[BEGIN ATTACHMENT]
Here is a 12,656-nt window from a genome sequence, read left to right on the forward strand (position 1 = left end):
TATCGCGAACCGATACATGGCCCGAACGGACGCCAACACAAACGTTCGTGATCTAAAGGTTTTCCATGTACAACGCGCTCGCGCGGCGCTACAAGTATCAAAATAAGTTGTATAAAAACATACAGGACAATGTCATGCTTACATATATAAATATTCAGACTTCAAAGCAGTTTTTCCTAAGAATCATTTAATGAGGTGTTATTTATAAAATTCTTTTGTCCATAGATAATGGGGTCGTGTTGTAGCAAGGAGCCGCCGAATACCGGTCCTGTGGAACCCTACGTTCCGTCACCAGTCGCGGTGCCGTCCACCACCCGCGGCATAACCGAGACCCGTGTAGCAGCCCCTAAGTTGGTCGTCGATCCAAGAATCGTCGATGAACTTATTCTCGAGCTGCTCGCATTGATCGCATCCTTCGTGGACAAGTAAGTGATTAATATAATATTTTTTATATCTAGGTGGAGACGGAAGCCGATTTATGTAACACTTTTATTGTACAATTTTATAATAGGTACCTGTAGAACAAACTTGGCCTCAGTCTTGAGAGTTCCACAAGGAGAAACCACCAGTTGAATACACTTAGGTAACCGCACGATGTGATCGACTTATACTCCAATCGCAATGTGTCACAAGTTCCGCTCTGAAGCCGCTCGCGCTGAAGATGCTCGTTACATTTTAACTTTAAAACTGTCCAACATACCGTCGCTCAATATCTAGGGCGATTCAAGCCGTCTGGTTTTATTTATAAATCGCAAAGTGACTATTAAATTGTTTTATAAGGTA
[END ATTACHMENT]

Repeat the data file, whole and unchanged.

Here is a 12,656-nt window from a genome sequence, read left to right on the forward strand (position 1 = left end):
TATCGCGAACCGATACATGGCCCGAACGGACGCCAACACAAACGTTCGTGATCTAAAGGTTTTCCATGTACAACGCGCTCGCGCGGCGCTACAAGTATCAAAATAAGTTGTATAAAAACATACAGGACAATGTCATGCTTACATATATAAATATTCAGACTTCAAAGCAGTTTTTCCTAAGAATCATTTAATGAGGTGTTATTTATAAAATTCTTTTGTCCATAGATAATGGGGTCGTGTTGTAGCAAGGAGCCGCCGAATACCGGTCCTGTGGAACCCTACGTTCCGTCACCAGTCGCGGTGCCGTCCACCACCCGCGGCATAACCGAGACCCGTGTAGCAGCCCCTAAGTTGGTCGTCGATCCAAGAATCGTCGATGAACTTATTCTCGAGCTGCTCGCATTGATCGCATCCTTCGTGGACAAGTAAGTGATTAATATAATATTTTTTATATCTAGGTGGAGACGGAAGCCGATTTATGTAACACTTTTATTGTACAATTTTATAATAGGTACCTGTAGAACAAACTTGGCCTCAGTCTTGAGAGTTCCACAAGGAGAAACCACCAGTTGAATACACTTAGGTAACCGCACGATGTGATCGACTTATACTCCAATCGCAATGTGTCACAAGTTCCGCTCTGAAGCCGCTCGCGCTGAAGATGCTCGTTACATTTTAACTTTAAAACTGTCCAACATACCGTCGCTCAATATCTAGGGCGATTCAAGCCGTCTGGTTTTATTTATAAATCGCAAAGTGACTATTAAATTGTTTTATAAGGTA